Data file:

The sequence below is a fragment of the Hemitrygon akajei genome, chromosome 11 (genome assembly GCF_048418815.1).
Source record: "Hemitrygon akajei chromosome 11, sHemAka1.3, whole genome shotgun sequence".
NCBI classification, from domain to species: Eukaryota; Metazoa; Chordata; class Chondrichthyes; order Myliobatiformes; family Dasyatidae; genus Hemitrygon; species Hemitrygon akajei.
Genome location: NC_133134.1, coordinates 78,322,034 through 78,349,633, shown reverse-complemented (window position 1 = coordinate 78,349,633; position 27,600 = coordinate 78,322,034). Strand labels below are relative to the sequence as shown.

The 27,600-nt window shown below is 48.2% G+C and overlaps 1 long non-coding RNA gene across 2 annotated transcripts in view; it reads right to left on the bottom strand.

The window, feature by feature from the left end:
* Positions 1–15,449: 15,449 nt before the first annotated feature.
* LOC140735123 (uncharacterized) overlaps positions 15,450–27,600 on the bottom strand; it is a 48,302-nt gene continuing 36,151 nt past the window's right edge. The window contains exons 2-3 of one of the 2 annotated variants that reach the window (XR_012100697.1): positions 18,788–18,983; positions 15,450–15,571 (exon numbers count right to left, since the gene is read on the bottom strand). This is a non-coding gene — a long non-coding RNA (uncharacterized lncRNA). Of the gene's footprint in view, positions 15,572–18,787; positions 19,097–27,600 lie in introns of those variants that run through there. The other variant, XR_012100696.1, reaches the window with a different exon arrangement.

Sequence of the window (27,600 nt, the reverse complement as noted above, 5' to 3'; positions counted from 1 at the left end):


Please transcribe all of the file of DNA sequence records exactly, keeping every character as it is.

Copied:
The sequence below is a fragment of the Hemitrygon akajei genome, chromosome 11 (genome assembly GCF_048418815.1).
Source record: "Hemitrygon akajei chromosome 11, sHemAka1.3, whole genome shotgun sequence".
NCBI classification, from domain to species: Eukaryota; Metazoa; Chordata; class Chondrichthyes; order Myliobatiformes; family Dasyatidae; genus Hemitrygon; species Hemitrygon akajei.
Genome location: NC_133134.1, coordinates 78,322,034 through 78,349,633, shown reverse-complemented (window position 1 = coordinate 78,349,633; position 27,600 = coordinate 78,322,034). Strand labels below are relative to the sequence as shown.

The 27,600-nt window shown below is 48.2% G+C and overlaps 1 long non-coding RNA gene across 2 annotated transcripts in view; it reads right to left on the bottom strand.

The window, feature by feature from the left end:
* Positions 1–15,449: 15,449 nt before the first annotated feature.
* LOC140735123 (uncharacterized) overlaps positions 15,450–27,600 on the bottom strand; it is a 48,302-nt gene continuing 36,151 nt past the window's right edge. The window contains exons 2-3 of one of the 2 annotated variants that reach the window (XR_012100697.1): positions 18,788–18,983; positions 15,450–15,571 (exon numbers count right to left, since the gene is read on the bottom strand). This is a non-coding gene — a long non-coding RNA (uncharacterized lncRNA). Of the gene's footprint in view, positions 15,572–18,787; positions 19,097–27,600 lie in introns of those variants that run through there. The other variant, XR_012100696.1, reaches the window with a different exon arrangement.

Sequence of the window (27,600 nt, the reverse complement as noted above, 5' to 3'; positions counted from 1 at the left end):